We note (as to Issue 2) that this Court is not divested of jurisdiction by the appellee's institution of a federal suit in New York (95 Civ. 8656) to enforce a “guaranty” executed by the appellants. We have concurrent jurisdiction. See Goehring v. Harleysville Mutual Casualty Co., 460 Pa. 138, 331 A.2d 457, 459 (1975), wherein the Court wrote:
The principles which govern the exercise of concurrent jurisdiction by federal and state courts are well developed. It is settled that neither court is divested of jurisdiction by the mere fact that another action involving the same dispute is pending in the other.
* * * * * *
[D]espite the virtual identity of the issues and parties to the two actions, both were purely in personam and could therefore proceed simultaneously without regard for one another until one resulted in a judgment which could be pleaded as res judicata in the other.
Consistent with Goehring, we have no information as to the status (“judgment”) of the plaintiff's federal suit. This permits us to resolve the impact of the “guaranty” upon the appellants' continuing liability to the plaintiff. Id.
In the “guaranty” the appellants agreed to pay the plaintiff 31% of the outstanding amount payable under the mortgage and note, which the plaintiff claimed was $1,064,948.70 plus $27,931.00 to cover hazardous substances. The “rider” executed by Morrisville contained an acceleration clause for defaults, one of which was Paragraph 31(o) for hazardous substance discovered on the property. We read the mortgage, note, rider and guaranty to represent the same debt (2.3 million dollar loan) by Morrisville and guaranteed by the appellants.
The record shows that there was a sale of the real estate to the plaintiff for costs ($22,131.36) and that no petition was filed within the time provided by statute to establish the fair market value of the property. Therefore, the denial of the appellants' petition, against whom suit to enforce the “guaranty” had been filed and represented the same debt as the mortgaged property sold at sheriff's sale, was error on the part of the court in not marking the judgment satisfied. See First National Consumer Discount Co. v. Fetherman, 515 Pa. 85, 527 A.2d 100 (1987); Meyer, supra; First Seneca Bank, supra.
With the Court's resolution of Issues 1 and 2, the appellants' query (Issue 3) involving the mootness of the present suit, with the plaintiff's marking the judgment satisfied against Morrisville only and not the appellants, is answered in the negative. See First Seneca Bank, supra (Separate documents evidencing the same debt; satisfaction of one satisfies all if Deficiency Judgment Act not followed); Marine Midland Bank v. Surfbelt, Inc., 718 F.2d 611 (3rd Cir.1983)(Semble).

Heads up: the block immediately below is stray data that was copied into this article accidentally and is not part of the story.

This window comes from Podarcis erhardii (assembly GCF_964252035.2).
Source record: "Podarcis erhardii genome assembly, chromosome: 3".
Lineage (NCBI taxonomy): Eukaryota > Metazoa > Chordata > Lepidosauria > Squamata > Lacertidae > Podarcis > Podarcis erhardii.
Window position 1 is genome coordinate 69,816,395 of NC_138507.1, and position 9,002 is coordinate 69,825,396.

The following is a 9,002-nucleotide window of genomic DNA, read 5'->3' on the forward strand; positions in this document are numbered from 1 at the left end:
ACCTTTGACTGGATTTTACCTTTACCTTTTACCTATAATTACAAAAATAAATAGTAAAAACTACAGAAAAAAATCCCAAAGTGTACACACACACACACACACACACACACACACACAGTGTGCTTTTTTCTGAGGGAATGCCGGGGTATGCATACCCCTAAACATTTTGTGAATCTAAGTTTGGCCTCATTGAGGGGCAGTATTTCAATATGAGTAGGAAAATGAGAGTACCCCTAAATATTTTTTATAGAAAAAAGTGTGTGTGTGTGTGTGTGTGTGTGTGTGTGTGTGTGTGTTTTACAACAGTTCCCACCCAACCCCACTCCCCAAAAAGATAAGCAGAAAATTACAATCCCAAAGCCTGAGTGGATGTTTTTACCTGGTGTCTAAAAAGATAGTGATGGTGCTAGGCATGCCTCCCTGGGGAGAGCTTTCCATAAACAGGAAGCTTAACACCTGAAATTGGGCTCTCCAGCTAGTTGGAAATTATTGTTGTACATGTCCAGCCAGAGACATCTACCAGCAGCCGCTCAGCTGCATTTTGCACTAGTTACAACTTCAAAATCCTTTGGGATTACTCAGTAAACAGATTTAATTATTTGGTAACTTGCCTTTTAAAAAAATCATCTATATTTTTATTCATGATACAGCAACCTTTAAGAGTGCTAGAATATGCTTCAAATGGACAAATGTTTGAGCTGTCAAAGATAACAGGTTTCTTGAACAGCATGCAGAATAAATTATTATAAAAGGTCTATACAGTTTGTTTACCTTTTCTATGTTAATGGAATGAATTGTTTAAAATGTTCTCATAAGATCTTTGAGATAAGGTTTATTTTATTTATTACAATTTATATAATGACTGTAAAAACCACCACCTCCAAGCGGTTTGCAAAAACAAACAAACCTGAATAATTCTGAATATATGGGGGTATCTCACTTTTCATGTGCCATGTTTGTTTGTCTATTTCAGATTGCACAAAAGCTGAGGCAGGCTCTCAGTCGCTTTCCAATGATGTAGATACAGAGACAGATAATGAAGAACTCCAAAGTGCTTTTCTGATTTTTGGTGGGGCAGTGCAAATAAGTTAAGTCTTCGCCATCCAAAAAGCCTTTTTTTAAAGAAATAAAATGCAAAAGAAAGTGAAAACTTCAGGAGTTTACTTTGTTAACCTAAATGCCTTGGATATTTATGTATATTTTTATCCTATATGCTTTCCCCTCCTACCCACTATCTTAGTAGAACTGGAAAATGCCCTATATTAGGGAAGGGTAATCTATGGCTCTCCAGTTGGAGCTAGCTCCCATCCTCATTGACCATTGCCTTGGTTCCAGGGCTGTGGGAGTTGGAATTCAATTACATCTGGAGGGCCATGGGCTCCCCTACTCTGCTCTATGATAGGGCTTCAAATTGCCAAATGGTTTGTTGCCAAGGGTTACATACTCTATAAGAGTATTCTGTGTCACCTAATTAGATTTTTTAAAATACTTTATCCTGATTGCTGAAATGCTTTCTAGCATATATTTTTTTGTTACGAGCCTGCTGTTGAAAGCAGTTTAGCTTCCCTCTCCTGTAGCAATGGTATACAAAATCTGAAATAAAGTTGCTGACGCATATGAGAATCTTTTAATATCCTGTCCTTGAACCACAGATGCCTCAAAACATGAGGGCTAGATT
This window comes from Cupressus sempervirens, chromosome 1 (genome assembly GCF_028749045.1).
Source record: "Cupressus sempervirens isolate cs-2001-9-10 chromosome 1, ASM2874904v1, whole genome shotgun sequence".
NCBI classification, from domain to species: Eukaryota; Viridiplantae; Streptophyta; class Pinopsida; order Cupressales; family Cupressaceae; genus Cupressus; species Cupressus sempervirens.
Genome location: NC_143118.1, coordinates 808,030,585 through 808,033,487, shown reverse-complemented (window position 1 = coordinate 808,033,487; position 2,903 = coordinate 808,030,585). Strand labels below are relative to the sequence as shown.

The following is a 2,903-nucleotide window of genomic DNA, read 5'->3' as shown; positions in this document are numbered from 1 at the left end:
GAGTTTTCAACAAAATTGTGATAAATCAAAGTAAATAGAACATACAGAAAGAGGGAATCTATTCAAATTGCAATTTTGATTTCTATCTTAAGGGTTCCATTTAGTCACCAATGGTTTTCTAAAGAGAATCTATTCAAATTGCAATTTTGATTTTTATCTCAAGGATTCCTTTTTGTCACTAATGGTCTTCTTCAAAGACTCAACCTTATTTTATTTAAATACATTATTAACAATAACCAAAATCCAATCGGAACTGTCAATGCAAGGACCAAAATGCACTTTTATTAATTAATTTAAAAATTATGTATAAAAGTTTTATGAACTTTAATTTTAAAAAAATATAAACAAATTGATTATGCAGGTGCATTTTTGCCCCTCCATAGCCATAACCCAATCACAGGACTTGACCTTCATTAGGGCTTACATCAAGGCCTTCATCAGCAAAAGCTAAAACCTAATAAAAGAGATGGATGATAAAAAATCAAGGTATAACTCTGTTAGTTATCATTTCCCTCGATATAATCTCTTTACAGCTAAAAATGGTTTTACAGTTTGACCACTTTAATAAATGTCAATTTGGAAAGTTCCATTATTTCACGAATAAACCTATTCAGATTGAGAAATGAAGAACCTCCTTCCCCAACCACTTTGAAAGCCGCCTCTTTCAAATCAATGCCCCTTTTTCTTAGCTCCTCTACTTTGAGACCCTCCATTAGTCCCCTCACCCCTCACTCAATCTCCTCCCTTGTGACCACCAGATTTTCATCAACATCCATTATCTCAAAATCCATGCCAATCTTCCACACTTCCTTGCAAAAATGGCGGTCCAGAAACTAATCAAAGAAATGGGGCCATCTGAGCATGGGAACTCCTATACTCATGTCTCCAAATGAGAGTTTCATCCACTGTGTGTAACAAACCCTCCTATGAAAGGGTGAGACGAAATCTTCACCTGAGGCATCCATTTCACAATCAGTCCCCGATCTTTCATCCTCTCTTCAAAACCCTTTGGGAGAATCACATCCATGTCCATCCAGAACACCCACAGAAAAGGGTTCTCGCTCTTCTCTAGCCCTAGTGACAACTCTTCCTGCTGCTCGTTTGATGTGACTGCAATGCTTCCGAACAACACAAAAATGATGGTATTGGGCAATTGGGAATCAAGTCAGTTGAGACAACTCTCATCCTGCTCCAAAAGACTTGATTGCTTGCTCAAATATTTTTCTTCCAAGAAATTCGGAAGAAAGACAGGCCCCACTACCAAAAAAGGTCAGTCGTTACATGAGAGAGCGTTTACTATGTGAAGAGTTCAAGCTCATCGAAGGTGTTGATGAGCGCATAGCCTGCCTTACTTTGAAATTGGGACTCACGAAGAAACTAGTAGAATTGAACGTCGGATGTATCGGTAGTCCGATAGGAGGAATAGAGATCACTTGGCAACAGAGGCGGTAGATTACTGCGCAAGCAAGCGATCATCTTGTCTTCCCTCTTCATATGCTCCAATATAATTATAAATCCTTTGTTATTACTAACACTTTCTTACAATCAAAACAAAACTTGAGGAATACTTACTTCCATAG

Order reversed, case remanded and jurisdiction relinquished.
1. Morrisville Hampton Village Realty (hereinafter “Morrisville”) is a limited partnership in which Shui Yee Lee is a general partner.Morrisville was loaned 2.3 million dollars by the plaintiff, Citicorp Mortgage, Inc., the security for which was a note and mortgage on realty owned by the Lees. Further, the Lees executed a “guaranty” requiring them to reimburse the plaintiff for 31% of the amount which became due under the mortgage.Once the plaintiff was permitted to proceed in mortgage foreclosure, it praeciped for satisfaction of judgment against Morrisville but not the guarantors/Lees. Morrisville no longer had an “adverse interest” in this suit at that juncture.
2. Also, the appellants filed for bankruptcy and listed the plaintiff as a secured creditor. The court lifted the stay and allowed the plaintiff to proceed in mortgage foreclosure.
3. The appellee's failure to file a supplemental petition to fix the fair market value of the property hampers our ability to know whether the amount sought to be recovered in the federal suit (to enforce the “guaranty”) gives proper credit to the appellants for the property sold. Meyer v. Castellucci, 378 Pa.Super. 165, 548 A.2d 554 (1988); Insilco Corp. v. Rayburn, 374 Pa.Super. 362, 543 A.2d 120 (1988).A separate document (in the form of a “deficiency petition”) would have been appropriate to file because the complaint in mortgage foreclosure was not in rem and in personam. Kretschman v. Stoll, 238 Pa.Super. 51, 352 A.2d 439 (1975). Thus, anything other than a “deficiency petition” would run counter to the intention of the Deficiency Judgment Act and be labelled void under Meco Realty Co. v. Burns, 414 Pa. 495, 200 A.2d 869 (1964). See First Seneca Bank v. Greenville Distributing Co., 367 Pa.Super. 558, 533 A.2d 157 (1987); Cheltenham Federal Savings and Loan Ass'n v. Pocono Sky Enterprises, Inc., 305 Pa.Super. 471, 451 A.2d 744, 748 (1982).